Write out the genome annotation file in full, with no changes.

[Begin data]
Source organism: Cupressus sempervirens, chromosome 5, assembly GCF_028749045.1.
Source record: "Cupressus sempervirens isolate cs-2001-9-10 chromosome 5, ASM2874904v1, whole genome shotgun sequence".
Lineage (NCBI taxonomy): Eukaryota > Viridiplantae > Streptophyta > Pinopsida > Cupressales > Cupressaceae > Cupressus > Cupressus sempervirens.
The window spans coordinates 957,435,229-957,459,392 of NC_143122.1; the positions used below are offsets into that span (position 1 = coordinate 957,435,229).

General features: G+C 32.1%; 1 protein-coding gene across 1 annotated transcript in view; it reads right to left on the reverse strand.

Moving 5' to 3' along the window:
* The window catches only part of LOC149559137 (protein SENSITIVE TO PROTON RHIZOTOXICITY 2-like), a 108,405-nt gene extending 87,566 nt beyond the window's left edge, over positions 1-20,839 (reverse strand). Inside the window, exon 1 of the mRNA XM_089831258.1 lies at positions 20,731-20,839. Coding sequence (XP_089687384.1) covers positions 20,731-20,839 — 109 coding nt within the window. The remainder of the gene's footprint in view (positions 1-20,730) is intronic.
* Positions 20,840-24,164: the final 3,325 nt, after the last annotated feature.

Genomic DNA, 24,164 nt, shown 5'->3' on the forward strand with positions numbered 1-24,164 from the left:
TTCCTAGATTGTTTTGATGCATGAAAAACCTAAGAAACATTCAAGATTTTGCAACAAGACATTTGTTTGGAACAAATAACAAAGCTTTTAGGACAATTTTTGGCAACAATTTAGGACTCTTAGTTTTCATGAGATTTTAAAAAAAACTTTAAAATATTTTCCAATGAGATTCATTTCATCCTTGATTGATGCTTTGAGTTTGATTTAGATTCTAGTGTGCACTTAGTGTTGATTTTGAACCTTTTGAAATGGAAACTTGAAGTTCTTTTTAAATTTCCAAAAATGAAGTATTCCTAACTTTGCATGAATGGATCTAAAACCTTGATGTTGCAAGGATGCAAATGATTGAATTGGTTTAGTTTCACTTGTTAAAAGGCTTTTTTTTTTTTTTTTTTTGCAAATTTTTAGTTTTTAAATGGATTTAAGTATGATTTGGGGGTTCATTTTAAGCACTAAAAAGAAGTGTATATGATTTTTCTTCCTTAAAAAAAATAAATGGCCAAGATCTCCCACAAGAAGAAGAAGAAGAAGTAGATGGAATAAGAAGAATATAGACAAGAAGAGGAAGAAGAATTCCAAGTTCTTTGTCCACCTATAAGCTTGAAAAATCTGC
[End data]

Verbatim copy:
Source organism: Cupressus sempervirens, chromosome 5, assembly GCF_028749045.1.
Source record: "Cupressus sempervirens isolate cs-2001-9-10 chromosome 5, ASM2874904v1, whole genome shotgun sequence".
Lineage (NCBI taxonomy): Eukaryota > Viridiplantae > Streptophyta > Pinopsida > Cupressales > Cupressaceae > Cupressus > Cupressus sempervirens.
The window spans coordinates 957,435,229-957,459,392 of NC_143122.1; the positions used below are offsets into that span (position 1 = coordinate 957,435,229).

General features: G+C 32.1%; 1 protein-coding gene across 1 annotated transcript in view; it reads right to left on the reverse strand.

Moving 5' to 3' along the window:
* The window catches only part of LOC149559137 (protein SENSITIVE TO PROTON RHIZOTOXICITY 2-like), a 108,405-nt gene extending 87,566 nt beyond the window's left edge, over positions 1-20,839 (reverse strand). Inside the window, exon 1 of the mRNA XM_089831258.1 lies at positions 20,731-20,839. Coding sequence (XP_089687384.1) covers positions 20,731-20,839 — 109 coding nt within the window. The remainder of the gene's footprint in view (positions 1-20,730) is intronic.
* Positions 20,840-24,164: the final 3,325 nt, after the last annotated feature.

Genomic DNA, 24,164 nt, shown 5'->3' on the forward strand with positions numbered 1-24,164 from the left:
TTCCTAGATTGTTTTGATGCATGAAAAACCTAAGAAACATTCAAGATTTTGCAACAAGACATTTGTTTGGAACAAATAACAAAGCTTTTAGGACAATTTTTGGCAACAATTTAGGACTCTTAGTTTTCATGAGATTTTAAAAAAAACTTTAAAATATTTTCCAATGAGATTCATTTCATCCTTGATTGATGCTTTGAGTTTGATTTAGATTCTAGTGTGCACTTAGTGTTGATTTTGAACCTTTTGAAATGGAAACTTGAAGTTCTTTTTAAATTTCCAAAAATGAAGTATTCCTAACTTTGCATGAATGGATCTAAAACCTTGATGTTGCAAGGATGCAAATGATTGAATTGGTTTAGTTTCACTTGTTAAAAGGCTTTTTTTTTTTTTTTTTTTGCAAATTTTTAGTTTTTAAATGGATTTAAGTATGATTTGGGGGTTCATTTTAAGCACTAAAAAGAAGTGTATATGATTTTTCTTCCTTAAAAAAAATAAATGGCCAAGATCTCCCACAAGAAGAAGAAGAAGAAGTAGATGGAATAAGAAGAATATAGACAAGAAGAGGAAGAAGAATTCCAAGTTCTTTGTCCACCTATAAGCTTGAAAAATCTGC